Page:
1. What was your own experience in sports? When did you start and what sports did you play? Standout moments?
I grew up in a small town in Tennessee where the only two sports that girls could play were basketball and softball. I played some basketball, mostly as a bench warmer. When I went to college, my best friend talked me into running track and field. She gave me a 400 m and 800 m time to give to the coach and I started as a 400/800 runner. My junior year I decided to try cross country and soon realized that I was much better in the longer distances. In addition to the fun experiences of being on that team, the highlight from college was going to IAAF Cross Country Nationals in Saratoga Springs, NY as an individual. After graduating, I moved to California where I did a lot of whitewater kayaking and rafting, backpacking, biking, and Ultimate Frisbee. It was moving to the Bay Area and joining the Transports Adidas Running team that allowed me to run competitively again. My standout moment during that time was making three US Ekiden teams.
2. Who were your coaches and what lessons did you take away from them?
My college cross country coach, Mike Johnson, helped create a love of running. Cross country running was much more fun than track! Our college course was beautiful on wooded trails with a bridge and a stream crossing. The coach that helped me succeed the most in post-collegiate running was Leonard Sperandeo. He was also a great mentor in getting me started in coaching. I enjoy his passion for the sport and his dedication to details. Another great mentor and inspiration for me was Magdalena Lewy-Boulet when I was on the Transports Adidas team. She is very focused and knowledable in her training, and I can really relate to her adventurous side.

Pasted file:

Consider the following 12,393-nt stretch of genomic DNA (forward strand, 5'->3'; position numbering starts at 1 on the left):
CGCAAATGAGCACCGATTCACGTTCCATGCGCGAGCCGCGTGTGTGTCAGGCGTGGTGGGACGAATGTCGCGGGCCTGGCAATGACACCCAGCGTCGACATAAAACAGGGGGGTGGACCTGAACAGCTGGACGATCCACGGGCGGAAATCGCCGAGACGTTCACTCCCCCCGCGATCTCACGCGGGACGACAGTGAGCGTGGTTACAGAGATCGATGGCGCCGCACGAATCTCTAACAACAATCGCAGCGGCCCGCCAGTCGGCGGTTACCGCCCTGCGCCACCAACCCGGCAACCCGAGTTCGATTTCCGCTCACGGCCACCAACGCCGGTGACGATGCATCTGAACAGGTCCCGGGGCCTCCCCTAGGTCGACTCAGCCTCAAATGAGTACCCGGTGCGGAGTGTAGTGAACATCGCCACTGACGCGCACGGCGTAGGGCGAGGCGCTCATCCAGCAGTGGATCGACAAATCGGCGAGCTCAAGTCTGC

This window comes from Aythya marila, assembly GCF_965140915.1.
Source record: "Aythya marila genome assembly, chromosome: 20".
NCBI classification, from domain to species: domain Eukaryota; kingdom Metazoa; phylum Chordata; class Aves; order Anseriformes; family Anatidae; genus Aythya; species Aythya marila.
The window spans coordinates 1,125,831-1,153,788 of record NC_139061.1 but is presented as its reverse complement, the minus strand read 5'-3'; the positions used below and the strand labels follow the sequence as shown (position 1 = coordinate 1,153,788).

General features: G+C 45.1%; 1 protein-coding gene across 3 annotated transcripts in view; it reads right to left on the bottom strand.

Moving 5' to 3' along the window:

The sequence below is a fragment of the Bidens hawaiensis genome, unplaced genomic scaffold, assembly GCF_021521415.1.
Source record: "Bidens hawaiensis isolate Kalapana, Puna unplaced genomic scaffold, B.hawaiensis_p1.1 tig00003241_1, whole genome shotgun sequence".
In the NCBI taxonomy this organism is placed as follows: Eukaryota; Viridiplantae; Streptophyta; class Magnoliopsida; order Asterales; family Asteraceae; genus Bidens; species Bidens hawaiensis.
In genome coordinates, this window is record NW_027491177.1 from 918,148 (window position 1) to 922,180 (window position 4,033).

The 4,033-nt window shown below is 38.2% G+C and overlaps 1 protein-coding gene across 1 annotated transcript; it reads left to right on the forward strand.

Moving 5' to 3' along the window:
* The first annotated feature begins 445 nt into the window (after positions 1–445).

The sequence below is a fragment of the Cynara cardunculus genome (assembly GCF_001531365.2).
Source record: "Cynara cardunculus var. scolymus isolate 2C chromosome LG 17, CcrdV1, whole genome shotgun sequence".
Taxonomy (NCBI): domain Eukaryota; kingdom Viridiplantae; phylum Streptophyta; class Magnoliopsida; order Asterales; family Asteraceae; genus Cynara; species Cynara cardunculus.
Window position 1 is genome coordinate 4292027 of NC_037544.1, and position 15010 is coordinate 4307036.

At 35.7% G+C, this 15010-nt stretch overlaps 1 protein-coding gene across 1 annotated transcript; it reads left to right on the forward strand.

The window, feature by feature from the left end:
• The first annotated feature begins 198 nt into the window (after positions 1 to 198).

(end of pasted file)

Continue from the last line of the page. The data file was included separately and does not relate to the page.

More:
3. What led you into coaching and did you have other coaching experiences before Bella Vista?
During an early morning group run, I mentioned to the group that I would enjoy coaching and giving back to a sport that has given me so much. Harold Kuphaldt, who helped with the boys at Bella Vista, was part of that group and remembered that conversation the next year when a girls coaching position became available at Bella Vista. I was reluctant to take on the responsibility, but Brett and Jinee Sargent did such an incredible job with the administrative and leadership part of both the boys and girls program, that it was an easy transition. Many years prior to Bella Vista, I was an assistant coach at the College of San Mateo for a year with head coach Joe Magnan.
4. What are your summer expectations for your girls? What about the winter?
For both summer and winter break, they take two weeks off. Winter training is informal until our preconditioning starts the second week in January. In the summer, the girls and boys meet regularly starting the last week in June. We have a fun summer culture with breakfast runs, lake swims, and a summer camp. This last summer we had fun meeting the Whitney girls team for long runs on Mondays or fartleks with several teams organized by Charlie Brenneman on an occasional Thursday. I would like to continue to develop even more of this community atmosphere next summer. During our breaks, our focus is on building aerobic threshold limits and capabilities while increasing mileage.